Their Satanic Majesties Request is, to my mind, the most British and therefore the most authentic of all Rolling Stones albums. Their characteristic hard-driving blues is put on the back-burner and suffused through a veil of psychedelia and English whimsy with which the band were seldom associated.
Up until 1967, most British popular music had been in something of a cultural cringe to America. The Stones were no different in this respect than many other British pop musicians, whether it was the “British Elvis” Cliff Richard curling his lip, the Tornados playing “Telstar” (a hit named after a NASA satellite), or even a young John Lennon, squawking like a Black R&B singer on “Twist and Shout.”
Before the Glimmer Twins of Jagger and Richards got into their song-writing stride with 1966’s Aftermath, the Stones could best be described as an American blues-rock cover band. Metaphorically they sat at the feet of blues, soul, and R&B legends, like Willie Dixon, Solomon Burke, and Chuck Berry. The same could be said for their arch rivals, the Beatles, who paid tribute to a slightly whiter American musical demographic, which also included Carl Perkins and Buddy Holly.
England’s growing subservience to American popular culture during the 20th century, both in music and film, had been tolerable while the British Empire retained it full glory, but following the Empire’s post-WWII collapse and betrayal at Suez in 1956, it became increasingly galling. This meant that anything that could work against this subservience would be guaranteed a warm response. The importance of the Beatles was that they represented the first sign of this.
After the first flush of success, and with the freedom created by becoming mainly a studio band, they moved away from their American musical roots, and developed a more sophisticated pop palette that included classical and Indian musical elements, as well echoes of earlier British musical traditions.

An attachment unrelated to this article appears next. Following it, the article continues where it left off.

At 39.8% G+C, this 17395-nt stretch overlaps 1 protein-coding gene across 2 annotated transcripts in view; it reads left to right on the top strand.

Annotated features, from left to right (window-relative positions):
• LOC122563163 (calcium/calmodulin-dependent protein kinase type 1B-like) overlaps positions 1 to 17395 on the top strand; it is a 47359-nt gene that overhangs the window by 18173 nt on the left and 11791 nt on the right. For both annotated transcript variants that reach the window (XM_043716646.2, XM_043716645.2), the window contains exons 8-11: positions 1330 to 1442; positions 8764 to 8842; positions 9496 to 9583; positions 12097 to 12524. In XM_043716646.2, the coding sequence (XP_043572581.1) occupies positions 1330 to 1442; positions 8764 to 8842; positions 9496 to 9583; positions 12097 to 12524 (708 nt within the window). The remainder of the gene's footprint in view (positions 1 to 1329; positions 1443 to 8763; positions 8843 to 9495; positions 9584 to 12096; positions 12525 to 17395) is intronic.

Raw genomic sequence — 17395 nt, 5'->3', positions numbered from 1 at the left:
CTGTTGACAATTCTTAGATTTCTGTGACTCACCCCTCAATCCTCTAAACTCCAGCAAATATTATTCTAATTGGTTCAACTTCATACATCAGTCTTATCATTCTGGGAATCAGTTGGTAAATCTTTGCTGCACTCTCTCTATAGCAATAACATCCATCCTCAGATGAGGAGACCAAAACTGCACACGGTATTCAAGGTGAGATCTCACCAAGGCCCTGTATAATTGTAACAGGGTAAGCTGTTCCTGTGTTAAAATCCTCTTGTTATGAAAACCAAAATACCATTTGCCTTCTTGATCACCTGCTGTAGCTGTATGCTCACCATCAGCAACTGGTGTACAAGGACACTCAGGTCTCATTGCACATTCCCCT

It was this crucible of creativity, presaged on Revolver (1966) and best expressed on Sgt. Pepper’s Lonely Hearts Club Band (1967), that effectively helped to break the mental shackles of British popular music, and allowed it to overcome its inferiority complex to its blues-and-country-based roots. The album is more like a slab of British Victoriana on psychedelic steroids than anything American.
The remarkable success the album enjoyed suggests that it wasn’t only filling a musical gap, but also a psychic and emotional one; and one that was not entirely removed from the social and political trends of the day. The rich outpouring of musical talented that occurred at this time – The Who, The Kinks, Pink Floyd, the Stones, and others – effectively put America in the shade with music that no longer paid deference to America, at a time when Britain desperately needed a way to retain its self-respect.
Not only did pop success prove Britain’s “modernity” – the crux of much of its inferiority complex – but it also allowed Britons the conceit of seeing their culture as something more potently eclectic, sophisticated, global, and subtly tonal than America’s. This was a cultural backwash of empire, similar to the one the Greeks had unleashed on the Romans more than 2000 years before, although ultimately more trivial and superficial.
With this awakening came the realization that much of the heritage of American popular music owed a debt to British culture: English folk, the Border Ballads, the Christian hymn tradition, and even the call-and-response singing of Hebridean churches that later resurfaced in American gospel music.
The radical wing of this realization was represented by the likes of Van Morrison, an Ulster Scotsman and one of the few convincing White “Black” blues singers, who saw affinities between the blues and the Scottish Border Ballads, and which he expressed in his concept of “Caledonian Soul.”